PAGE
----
As we have seen, elements in a given group possess general similarities. However, trends also exist within each group. In this section we use the periodic table and our knowledge of electron configurations to examine the chemistry of the alkali metals and alkaline earth metals.

FIGURE 7.18 Elemental silicon.

Although it looks metallic, silicon, a metalloid, is brittle and a poor thermal and electrical conductor.

TABLE 7.4 • Some Properties of the Alkali Metals

Group 1A: The Alkali Metals

The alkali metals are soft metallic solids (FIGURE 7.19). All have characteristic metallic properties, such as a silvery, metallic luster and high thermal and electrical conductivity. The name alkali comes from an Arabic word meaning “ashes.” Many compounds of sodium and potassium, two alkali metals, were isolated from wood ashes by early chemists.

As TABLE 7.4 shows, the alkali metals have low densities and melting points, and these properties vary in a fairly regular way with increasing atomic number. We see the usual trends as we move down the group, such as increasing atomic radius and decreasing first ionization energy. The alkali metal of any given period has the lowest I 1 value in the period (Figure 7.9), which reflects the relative ease with which its outer s electron can be removed. As a result, the alkali metals are all very reactive, readily losing one electron to form ions carrying a 1+ charge. (Section 2.7)

The alkali metals exist in nature only as compounds. Sodium and potassium are relatively abundant in Earths crust, in seawater, and in biological systems, usually as the cations of ionic compounds. All alkali metals combine directly with most nonmetals. For example, they react with hydrogen to form hydrides and with sulfur to form sulfides:

where M represents any alkali metal. In hydrides of the alkali metals (LiH, NaH, and so forth), hydrogen is present as H, the hydride ion. A hydrogen atom that has gained an electron, this ion is distinct from the hydrogen ion, H+, formed when a hydrogen atom loses its electron.

The alkali metals react vigorously with water, producing hydrogen gas and a solution of an alkali metal hydroxide:

These reactions are very exothermic. In many cases enough heat is generated to ignite the H2, producing a fire or sometimes even an explosion (FIGURE 7.20). The reaction is most violent for the heavier alkali metals, in keeping with their lower ionization energies.

FIGURE 7.19 Sodium, like the other alkali metals, is soft enough to be cut with a knife.

FIGURE 7.20 The alkali metals react vigorously with water.


If we had potassium vapor lamps, what color would they be?

FIGURE 7.22 The characteristic yellow light in a sodium lamp is the result of electrons in the high-energy 3p orbital falling back to the lower-energy 3s orbital. The energy gap corresponds to the energy of yellow light.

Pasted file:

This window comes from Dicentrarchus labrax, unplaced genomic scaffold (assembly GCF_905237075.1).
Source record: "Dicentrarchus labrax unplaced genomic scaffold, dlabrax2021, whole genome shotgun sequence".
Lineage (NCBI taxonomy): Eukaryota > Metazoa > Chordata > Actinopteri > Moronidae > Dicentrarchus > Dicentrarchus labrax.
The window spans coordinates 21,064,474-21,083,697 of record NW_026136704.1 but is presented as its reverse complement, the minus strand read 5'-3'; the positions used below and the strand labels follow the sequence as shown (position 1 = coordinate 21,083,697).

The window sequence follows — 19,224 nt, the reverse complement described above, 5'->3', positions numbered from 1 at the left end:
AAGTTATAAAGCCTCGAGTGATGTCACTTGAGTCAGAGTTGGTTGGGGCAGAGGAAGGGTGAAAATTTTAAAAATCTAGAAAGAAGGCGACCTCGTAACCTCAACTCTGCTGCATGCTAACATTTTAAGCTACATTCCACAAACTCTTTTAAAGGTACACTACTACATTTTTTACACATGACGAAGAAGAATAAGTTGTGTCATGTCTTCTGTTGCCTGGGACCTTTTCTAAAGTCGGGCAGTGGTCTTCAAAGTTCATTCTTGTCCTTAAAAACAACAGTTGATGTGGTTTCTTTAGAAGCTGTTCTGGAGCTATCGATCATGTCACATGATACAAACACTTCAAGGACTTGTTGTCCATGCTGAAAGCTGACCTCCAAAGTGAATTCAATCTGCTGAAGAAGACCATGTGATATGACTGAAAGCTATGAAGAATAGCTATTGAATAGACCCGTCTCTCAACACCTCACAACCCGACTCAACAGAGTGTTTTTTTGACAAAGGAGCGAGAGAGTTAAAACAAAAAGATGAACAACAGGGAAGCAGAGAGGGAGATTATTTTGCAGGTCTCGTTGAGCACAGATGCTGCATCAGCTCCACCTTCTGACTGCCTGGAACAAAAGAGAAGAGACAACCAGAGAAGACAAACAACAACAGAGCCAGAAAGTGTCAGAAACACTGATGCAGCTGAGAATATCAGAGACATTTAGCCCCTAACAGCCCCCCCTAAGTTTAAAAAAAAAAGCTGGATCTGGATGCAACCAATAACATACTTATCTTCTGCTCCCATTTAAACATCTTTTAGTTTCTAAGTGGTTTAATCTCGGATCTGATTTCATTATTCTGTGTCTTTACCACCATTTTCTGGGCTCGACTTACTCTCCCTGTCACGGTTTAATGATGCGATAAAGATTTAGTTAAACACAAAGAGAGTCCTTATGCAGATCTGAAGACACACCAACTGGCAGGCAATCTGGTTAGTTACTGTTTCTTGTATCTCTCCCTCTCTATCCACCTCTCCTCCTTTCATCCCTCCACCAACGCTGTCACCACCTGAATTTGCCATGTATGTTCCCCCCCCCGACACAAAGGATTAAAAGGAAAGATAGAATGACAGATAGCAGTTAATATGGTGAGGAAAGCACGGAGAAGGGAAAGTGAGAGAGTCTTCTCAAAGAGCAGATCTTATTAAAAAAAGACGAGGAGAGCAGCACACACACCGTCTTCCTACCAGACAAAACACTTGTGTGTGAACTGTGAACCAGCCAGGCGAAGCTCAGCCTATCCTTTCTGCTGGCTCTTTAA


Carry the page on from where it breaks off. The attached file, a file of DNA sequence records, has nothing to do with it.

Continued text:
FIGURE 7.21 Placed in a flame, ions of each alkali metal emit light of a characteristic wavelength.

The reactions between the alkali metals and oxygen are complex. Metal oxides, which contain the O2− ion, are usually formed:

When dissolved in water, Li2O and other soluble metal oxides form hydroxide ions from the reaction of O2− ions with H2O (Equation 7.10). In contrast, the other alkali metals react with oxygen to form metal peroxides, which contain the O22− ion:

Potassium, rubidium, and cesium also form compounds that contain the O2 ion, which we call the superoxide ion. For example, potassium forms potassium superox-ide, KO2:

Be aware that the reactions in Equations 7.20 and 7.21 are somewhat surprising; in most cases, the reaction of oxygen with a metal forms the metal oxide.

As is evident from Equations 7.18 through 7.21, the alkali metals are extremely reactive toward water and oxygen. Because of this, the metals are usually stored submerged in a liquid hydrocarbon, such as mineral oil or kerosene.

Although alkali metal ions are colorless, each emits a characteristic color when placed in a flame (FIGURE 7.21). The ions are reduced to gaseous metal atoms in the flame. The high temperature excites the valence electron from the ground state to a higher-energy orbital, causing the atom to be in an excited state. The atom then emits energy in the form of visible light as the electron falls back into the lower-energy orbital and the atom returns to its ground state. The light emitted is at a specific wavelength for each element, just as we saw earlier for line spectra of hydrogen and sodium (Section 6.3). The characteristic yellow emission of sodium at 589 nm is the basis for sodium vapor lamps (FIGURE 7.22).


Cesium tends to be the most reactive of the stable alkali metals (francium, Fr, is radioactive and has not been extensively studied). What atomic property of Cs is most responsible for its high reactivity?

SAMPLE EXERCISE 7.10 Reactions of an Alkali Metal

Write a balanced equation for the reaction of cesium metal with (a) Cl2(g), (b) H2O(l), (c) H2(g).


Analyze and Plan Because cesium is an alkali metal, we expect its chemistry to be dominated by oxidation of the metal to Cs+ ions. Further, we recognize that Cs is far down the periodic table, which means it is among the most active of all metals and probably reacts with all three substances.

Solve The reaction between Cs and Cl2 is a simple combination reaction between a metal and a nonmetal, forming the ionic compound CsCl:

From Equations 7.18 and 7.16, we predict the reactions of cesium with water and hydrogen to proceed as follows:

All three reactions are redox reactions where cesium forms a Cs+ ion. The Cl, OH, and H are all 1 ions, which means the products have 1:1 stoichiometry with Cs+.


Write a balanced equation for the reaction between potassium metal and elemental sulfur.